Five years later, I became the Deputy High Commissioner for Refugees in Geneva, a frontline U.N. agency that was stuck in political quagmires like Bosnia. Fighting would break out, hundreds of thousands would leave their homes, suffering would spread, and the primary response was “call in the humanitarians.” Then they stayed, and stayed and stayed. My boss, High Commissioner Sadako Ogata, saw “the gap” between humanitarian assistance and development aid and wanted to address it. We could help refugees subsist, but to help them thrive—to resolve the conflict’s roots—required a different approach. I worked on Kosovo, Sierra Leone, and West Africa, and sought to pull together new coalitions with the World Bank and the U.N. Development Program (UNDP).
After that post, I spent most of seven years teaching and learning at Princeton’s Woodrow Wilson School and at the Center for Strategic and International Studies (CSIS). It was a liberating environment that allowed me to imagine new frameworks and policies. I studied reconstruction in Iraq and Afghanistan, the role of religion in conflicts, the use of new technologies, and the emerging crises in Pakistan and elsewhere—always challenging the status quo and suggesting constructive alternatives.
When President Obama took office, I went back to the United Nations as the U.S. ambassador to the United Nations’ Economic and Social Council (ECOSOC), where I saw a world waiting for the reengagement of American leadership. In October 2011, Secretary of State Hillary Clinton asked me to lead the new Bureau of Conflict and Stabilization Operations, a second opportunity to start a new part of the U.S. government. She wanted to increase State’s agility in global hot spots. Over the next three years, we worked on a huge range of issues in every part of the world. From gang violence in Northern Central America to ethnic reconciliation in Burma, we created a culture to improve U.S. effectiveness and coherence. We made clear that the United States needed to focus on a few places, develop a deep understanding, and catalyze local promise. Much work remains.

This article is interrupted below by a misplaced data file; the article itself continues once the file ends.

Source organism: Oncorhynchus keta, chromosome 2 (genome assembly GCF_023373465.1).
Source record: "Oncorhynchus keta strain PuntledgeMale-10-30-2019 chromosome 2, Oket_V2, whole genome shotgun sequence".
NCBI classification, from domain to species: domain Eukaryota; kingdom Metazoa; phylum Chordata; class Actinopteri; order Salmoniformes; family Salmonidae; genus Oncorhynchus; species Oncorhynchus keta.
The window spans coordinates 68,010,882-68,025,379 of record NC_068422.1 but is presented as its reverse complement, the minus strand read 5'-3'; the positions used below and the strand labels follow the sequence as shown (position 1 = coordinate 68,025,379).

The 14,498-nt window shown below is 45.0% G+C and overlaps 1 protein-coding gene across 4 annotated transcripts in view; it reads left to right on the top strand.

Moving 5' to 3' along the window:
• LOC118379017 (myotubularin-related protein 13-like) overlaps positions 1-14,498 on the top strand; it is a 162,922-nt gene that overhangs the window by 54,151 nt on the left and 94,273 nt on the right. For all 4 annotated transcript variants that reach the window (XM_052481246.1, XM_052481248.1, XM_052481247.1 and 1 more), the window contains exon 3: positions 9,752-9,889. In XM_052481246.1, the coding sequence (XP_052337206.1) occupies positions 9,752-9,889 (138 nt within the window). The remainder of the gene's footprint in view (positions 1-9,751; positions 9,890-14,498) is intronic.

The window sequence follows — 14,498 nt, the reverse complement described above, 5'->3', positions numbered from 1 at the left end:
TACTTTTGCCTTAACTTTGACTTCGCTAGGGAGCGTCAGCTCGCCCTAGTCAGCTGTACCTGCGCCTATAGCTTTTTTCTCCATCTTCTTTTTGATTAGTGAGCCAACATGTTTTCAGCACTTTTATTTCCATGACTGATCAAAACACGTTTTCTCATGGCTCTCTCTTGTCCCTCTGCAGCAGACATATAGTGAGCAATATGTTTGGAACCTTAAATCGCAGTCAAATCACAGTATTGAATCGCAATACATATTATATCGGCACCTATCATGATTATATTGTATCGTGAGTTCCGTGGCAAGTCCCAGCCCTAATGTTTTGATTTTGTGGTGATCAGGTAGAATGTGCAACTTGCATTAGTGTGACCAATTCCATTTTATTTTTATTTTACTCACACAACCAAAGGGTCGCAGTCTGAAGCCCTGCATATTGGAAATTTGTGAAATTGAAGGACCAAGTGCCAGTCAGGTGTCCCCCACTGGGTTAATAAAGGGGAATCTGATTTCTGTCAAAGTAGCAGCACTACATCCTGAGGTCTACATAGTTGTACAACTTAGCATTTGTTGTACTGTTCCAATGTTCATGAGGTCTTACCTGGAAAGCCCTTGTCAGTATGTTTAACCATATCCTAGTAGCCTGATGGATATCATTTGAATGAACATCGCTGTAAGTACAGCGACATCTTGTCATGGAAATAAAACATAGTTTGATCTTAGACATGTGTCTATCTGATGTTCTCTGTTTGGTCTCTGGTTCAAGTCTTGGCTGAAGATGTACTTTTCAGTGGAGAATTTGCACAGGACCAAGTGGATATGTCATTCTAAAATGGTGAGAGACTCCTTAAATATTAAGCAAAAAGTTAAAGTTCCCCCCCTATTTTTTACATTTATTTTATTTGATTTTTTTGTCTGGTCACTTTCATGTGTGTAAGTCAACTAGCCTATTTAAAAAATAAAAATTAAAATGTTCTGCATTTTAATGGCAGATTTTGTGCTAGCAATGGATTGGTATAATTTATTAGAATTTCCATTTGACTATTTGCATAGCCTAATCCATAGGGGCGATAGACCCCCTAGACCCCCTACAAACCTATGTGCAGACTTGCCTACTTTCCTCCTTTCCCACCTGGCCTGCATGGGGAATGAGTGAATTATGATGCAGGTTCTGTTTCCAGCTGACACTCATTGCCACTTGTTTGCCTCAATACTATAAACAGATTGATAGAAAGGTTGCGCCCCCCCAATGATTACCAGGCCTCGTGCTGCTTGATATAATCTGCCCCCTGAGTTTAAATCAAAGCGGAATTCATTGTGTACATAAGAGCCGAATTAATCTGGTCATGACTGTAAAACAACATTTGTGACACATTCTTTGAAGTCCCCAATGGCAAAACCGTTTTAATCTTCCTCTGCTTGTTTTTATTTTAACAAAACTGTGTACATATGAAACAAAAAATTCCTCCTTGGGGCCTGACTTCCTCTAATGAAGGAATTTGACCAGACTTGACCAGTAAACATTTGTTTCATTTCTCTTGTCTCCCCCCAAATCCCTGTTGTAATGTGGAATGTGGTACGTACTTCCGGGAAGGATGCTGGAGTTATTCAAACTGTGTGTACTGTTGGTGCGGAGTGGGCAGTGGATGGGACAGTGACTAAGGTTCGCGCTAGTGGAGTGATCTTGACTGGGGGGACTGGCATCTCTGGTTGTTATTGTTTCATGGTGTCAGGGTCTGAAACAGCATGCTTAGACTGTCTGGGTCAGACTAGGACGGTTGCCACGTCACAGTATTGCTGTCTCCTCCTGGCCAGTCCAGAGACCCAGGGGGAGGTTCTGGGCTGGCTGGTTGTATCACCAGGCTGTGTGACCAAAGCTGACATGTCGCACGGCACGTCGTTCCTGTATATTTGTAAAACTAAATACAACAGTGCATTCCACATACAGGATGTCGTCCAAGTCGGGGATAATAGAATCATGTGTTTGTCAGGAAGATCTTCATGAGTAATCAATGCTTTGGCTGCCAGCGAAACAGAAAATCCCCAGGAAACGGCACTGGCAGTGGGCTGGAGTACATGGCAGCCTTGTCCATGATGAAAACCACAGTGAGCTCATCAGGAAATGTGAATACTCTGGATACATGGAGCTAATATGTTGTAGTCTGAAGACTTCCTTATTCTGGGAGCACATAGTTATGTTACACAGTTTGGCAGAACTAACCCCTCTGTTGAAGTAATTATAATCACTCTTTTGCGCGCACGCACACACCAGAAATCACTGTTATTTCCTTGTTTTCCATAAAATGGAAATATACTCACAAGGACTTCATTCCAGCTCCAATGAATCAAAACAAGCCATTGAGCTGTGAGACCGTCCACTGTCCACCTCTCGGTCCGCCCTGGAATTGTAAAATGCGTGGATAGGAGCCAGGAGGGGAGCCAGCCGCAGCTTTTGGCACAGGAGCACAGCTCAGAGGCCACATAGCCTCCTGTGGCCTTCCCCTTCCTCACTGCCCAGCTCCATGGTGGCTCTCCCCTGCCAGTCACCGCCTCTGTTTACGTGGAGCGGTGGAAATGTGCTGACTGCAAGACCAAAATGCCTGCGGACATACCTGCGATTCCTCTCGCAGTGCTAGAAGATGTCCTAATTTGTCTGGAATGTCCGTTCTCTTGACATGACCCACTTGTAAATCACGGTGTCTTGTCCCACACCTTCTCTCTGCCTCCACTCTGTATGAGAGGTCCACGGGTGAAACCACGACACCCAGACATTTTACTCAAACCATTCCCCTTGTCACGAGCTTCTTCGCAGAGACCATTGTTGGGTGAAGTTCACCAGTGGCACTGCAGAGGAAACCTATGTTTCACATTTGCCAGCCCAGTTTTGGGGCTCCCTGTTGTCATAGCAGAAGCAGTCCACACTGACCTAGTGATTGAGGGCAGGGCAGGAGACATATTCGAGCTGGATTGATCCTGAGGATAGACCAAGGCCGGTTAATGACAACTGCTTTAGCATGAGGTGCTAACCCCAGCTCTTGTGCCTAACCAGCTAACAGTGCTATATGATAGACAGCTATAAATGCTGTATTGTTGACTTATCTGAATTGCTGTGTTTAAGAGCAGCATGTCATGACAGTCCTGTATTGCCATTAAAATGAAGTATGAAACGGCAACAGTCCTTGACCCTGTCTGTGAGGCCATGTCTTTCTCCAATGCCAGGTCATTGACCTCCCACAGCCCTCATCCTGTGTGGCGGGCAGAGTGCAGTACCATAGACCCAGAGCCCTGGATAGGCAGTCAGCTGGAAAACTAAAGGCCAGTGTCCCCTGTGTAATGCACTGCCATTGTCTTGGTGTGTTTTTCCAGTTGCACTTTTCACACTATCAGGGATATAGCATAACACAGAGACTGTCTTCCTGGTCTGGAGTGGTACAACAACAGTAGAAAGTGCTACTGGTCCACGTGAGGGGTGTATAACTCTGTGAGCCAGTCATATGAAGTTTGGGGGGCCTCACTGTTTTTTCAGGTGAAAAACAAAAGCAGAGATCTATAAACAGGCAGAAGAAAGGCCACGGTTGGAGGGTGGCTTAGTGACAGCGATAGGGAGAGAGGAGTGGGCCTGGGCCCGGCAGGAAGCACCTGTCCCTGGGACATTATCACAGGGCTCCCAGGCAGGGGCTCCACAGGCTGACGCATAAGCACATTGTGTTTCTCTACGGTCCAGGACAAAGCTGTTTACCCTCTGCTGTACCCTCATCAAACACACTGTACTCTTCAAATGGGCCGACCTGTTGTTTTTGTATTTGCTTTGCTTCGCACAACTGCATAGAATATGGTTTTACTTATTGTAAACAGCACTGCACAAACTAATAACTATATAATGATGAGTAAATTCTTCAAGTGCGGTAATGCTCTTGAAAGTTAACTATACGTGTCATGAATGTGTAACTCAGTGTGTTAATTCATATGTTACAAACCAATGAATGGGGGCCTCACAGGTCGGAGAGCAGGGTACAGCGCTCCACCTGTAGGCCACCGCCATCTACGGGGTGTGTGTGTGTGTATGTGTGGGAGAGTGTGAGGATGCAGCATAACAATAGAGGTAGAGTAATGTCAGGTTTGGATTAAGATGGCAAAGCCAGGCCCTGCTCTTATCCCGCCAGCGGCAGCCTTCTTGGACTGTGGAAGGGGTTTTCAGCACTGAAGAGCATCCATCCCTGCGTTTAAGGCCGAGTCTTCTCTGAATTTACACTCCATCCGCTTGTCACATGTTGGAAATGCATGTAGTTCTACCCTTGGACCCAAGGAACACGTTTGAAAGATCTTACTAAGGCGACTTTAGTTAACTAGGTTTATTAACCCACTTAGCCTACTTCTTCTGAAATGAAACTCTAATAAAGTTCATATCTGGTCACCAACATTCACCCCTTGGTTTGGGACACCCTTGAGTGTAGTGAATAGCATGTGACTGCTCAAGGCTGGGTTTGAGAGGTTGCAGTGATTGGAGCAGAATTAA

The United States has not become appreciably better at dealing with these crises even as they have consumed American military and diplomatic attention. My role has been only one among many, but I have been in the privileged position to see how specific obstacles and patterns have impeded American effectiveness. These problems are not solely American. Similar systemic and bureaucratic challenges plague the United Nations, the European Union, and our partners in places like the United Kingdom and Canada. We also share serious challenges in fragile states.
In the coming chapters, I will look at several major cases where I worked to see what we did right and wrong to build a how-to guide for improvement. The first section will look at the state of the threats and America’s history of interventions and successes. Then a review of the wars of the 1990s in Bosnia, Rwanda, and Haiti; the missed opportunities to build the peace in Iraq and Afghanistan in the early 21st century; the more recent case of Syria; and how future challenges are playing out in Nigeria, Pakistan, Burma, and Kenya. A chapter is then dedicated to how our own dysfunctions make this work even harder. The book ends showing how a fresh approach could make America more successful in conflict situations. Peace Works brings together history, stories, policy, and local insights to apply pragmatic lessons.
The enormity of constant 21st-century conflict and our own lack of preparation for it are two addressable challenges. We can learn from experiences—many of them described in this book—and chart a new course. We are not powerless to change the situation on the ground—or in Washington. We must do it better—from how we prevent these conflicts to how we help countries recover. Violent breakdowns in civilization will not go away. In 23 years working in more than 40 war-torn places, I have seen conflicts arise, return, and abound. Whether we want to or not, we will have to engage. As we have learned, conflicts will come and find us.
Ambassador Rick Barton teaches at the Woodrow Wilson School at Princeton University. He has served as an American ambassador to the United Nations and the Deputy High Commissioner for Refugees at the U.N., and was the first Assistant Secretary of State for Conflict and Stabilization Operations under President Obama.